O.K. I understand intellectually why some people might think that removing the choice of wearing 42 and making it mandatory makes the decision less of a tribute and more of a requirement.
But so what?
Seriously, when you see the whole team wearing #42 it is memorable. I watched several games and seeing every player coming up with Jackie's number was almost startling.
It was a wonderful symbol of unity for a man who fought against division. And started the ball rolling that led to our current President being elected.
How could one or two players wearing that be as powerful?
Instead of saying "Hmmm... I thought Torii Hunter was #48" you could have people asking "Why is EVERYONE #42?"
And then discussions can start of Jackie's greatness. (And as I pointed out a few years ago, that greatness wasn't just social courage, but he improved baseball forever!)
How is that a bad thing? And don't assume everyone knows about Jackie.
It's not that long ago that Vince Coleman stated so eloquently "I don't know nothing about no Jackie Robinson."
That's a triple negative... which means he knows nothing about Jackie Robinson.
So put the intellectual argument away for a day.
For once, I agree with Bud Selig.
And if THAT isn't a sign of how Jackie Robinson can unite us all, I don't know what is!
Jackie Robinson was a great player. Jackie Robinson is in the Hall of Fame. Many players like Jackie are in the Hall of Fame, both as Major Leaguers and as players from the Negro Leagues. Many Japanese, Korean and Chinese players will be in the Hall of Fame in the future.ReplyDelete
What Jackie Robinson did in 1947 was monumental. What players like him did for decades after were equally important and just as difficult. But, I feel that baseball will never become a sport where everyone is considered equal until everyone is treated as being equal, and that will only happen when it is no longer necessary to have days when everyone wears Jackie Robinson’s number.
It would be great if we were at that point now, but I guess we’re not.
It may have been as difficult on the field in terms of baseball play, but not socially.ReplyDelete
Yes, the inclusion of Latino players led to a lot of overt and covert racism. But there was never an instance where there was a single Latino player in a sea of white faces.
Proud and strong players like Roberto Clemente and Luis Aparcio did blaze a path and endured hardships and I would NEVER belittle what they went through, but I will say what Jackie did as the only player in all of MLB who wasn't white and the example he set, both on and off the field, changed the game in a more profound way.
As for the Japanese, Korean and Chinese players... yes they are blazing a trail as well. Has Ichiro been forbidden to stay in the hotels with the other players? Was there ever a pettition to prevent Hideki Matsui from joining the team?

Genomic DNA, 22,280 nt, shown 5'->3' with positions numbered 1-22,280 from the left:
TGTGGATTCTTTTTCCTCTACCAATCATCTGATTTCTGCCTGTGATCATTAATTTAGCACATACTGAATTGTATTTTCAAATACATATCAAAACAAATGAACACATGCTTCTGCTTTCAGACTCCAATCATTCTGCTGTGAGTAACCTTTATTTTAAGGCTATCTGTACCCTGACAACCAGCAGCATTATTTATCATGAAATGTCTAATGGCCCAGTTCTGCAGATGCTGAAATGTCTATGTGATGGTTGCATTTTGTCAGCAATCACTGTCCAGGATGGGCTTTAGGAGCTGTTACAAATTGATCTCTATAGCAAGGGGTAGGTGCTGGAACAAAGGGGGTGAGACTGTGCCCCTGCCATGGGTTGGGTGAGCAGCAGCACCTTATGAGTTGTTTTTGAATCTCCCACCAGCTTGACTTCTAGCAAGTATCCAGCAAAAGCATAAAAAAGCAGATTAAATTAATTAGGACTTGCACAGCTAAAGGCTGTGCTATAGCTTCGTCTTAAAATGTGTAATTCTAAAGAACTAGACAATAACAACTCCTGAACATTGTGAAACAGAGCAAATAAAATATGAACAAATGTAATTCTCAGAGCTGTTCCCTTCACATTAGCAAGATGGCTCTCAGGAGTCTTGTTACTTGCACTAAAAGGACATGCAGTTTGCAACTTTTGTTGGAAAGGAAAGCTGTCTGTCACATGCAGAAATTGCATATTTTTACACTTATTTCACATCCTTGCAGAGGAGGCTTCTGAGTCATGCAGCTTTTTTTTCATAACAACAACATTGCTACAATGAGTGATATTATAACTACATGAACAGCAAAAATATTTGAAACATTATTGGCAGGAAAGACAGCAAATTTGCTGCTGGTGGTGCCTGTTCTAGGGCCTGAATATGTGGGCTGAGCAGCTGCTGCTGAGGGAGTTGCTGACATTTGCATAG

Did Byeun Yung Kim ever receive death threats? Not even during the 2001 World Series!
And if we get to that utopian moment where race is never an issue, then we should honor Jackie MORE! (Not former A's Manager Jackie Moore)
Then we should say "The first step to this enlightened world was done by #42!"
For the last 12 years a baseball sits on my desk that commemorates the 50th anniversary of Jackie Robinson’s entrance into the Major Leagues on April 15, 1947. The following Jackie Robinson quote is inscribed on the ball: “A life is not important, except in the impact it has on other lives.”ReplyDelete
Jackie Robinson was selected by Branch Rickey because he was strong enough and passionate enough to bluntly express his opinions and act properly when taunted by ignorant fans. Jackie Robinson wore his racism on his sleave, and arrogantly demanded respect from everyone, while not caring if he was liked, or not. And, many did not like Jackie Robinson even though they believed in the same goals. To address your original comment, “I don’t understand the people who are against Jackie Robinson” --- it’s not that they are against Jackie Robinson, it’s because people are different and look at things in different ways even though they may have the same goals.
Jackie Robinson won the minds of the people through his courageous actions, the Campanella’s and Banks’s won the hearts of the people through their humility. Both kinds were necessary to achieve what has been accomplished. Robinson suffered the most and would probably be disappointed at the lack of progress in over a half century.
Let’s not forget that Branch Rickey and the Dodgers were doing what most corporations are doing today. Even though they were supportive of Robinson, they were trying to obtain the best players for the least amount of money. At the time, both sides benefitted.
Racism will probably never die, but equality, particularly in sports can, or possibly has, in many respects, been achieved. Major League Baseball today is not the microcosm of American life that it was back then. Today the celebrity and wealth of the players is at a different level and the significance of wearing Jackie Robinson’s number is lost when we look at the affluent lifestyles of those who wore his number a few days ago. We saw hundreds of #42s running around on the field, but who among them is the Jackie Robinson of today who will take us to the next level of equality, where color is no longer a factor?
I thank you for having the courage to post your comment.